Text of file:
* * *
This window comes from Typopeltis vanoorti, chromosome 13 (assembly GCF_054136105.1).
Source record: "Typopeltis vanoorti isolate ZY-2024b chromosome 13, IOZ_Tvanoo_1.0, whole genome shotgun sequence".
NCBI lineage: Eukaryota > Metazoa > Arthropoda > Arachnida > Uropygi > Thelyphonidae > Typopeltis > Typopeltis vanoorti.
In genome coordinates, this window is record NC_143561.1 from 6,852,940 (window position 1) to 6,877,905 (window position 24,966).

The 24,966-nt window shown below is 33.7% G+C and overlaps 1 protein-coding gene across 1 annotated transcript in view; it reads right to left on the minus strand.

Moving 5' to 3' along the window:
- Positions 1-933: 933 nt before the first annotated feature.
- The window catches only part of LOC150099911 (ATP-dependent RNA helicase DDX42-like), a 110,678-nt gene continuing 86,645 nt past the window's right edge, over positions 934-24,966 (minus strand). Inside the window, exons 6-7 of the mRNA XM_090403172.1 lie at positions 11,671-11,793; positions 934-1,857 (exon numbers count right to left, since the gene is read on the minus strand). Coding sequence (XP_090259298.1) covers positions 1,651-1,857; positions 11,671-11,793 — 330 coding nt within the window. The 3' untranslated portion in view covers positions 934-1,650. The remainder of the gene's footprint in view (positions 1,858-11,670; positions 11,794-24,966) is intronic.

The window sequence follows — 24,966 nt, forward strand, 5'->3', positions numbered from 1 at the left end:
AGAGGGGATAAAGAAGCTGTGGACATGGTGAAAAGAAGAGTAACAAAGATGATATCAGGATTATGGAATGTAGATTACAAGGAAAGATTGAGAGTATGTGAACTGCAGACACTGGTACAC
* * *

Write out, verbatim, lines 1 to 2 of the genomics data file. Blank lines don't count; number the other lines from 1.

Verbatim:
This window comes from Typopeltis vanoorti, chromosome 13 (assembly GCF_054136105.1).
Source record: "Typopeltis vanoorti isolate ZY-2024b chromosome 13, IOZ_Tvanoo_1.0, whole genome shotgun sequence".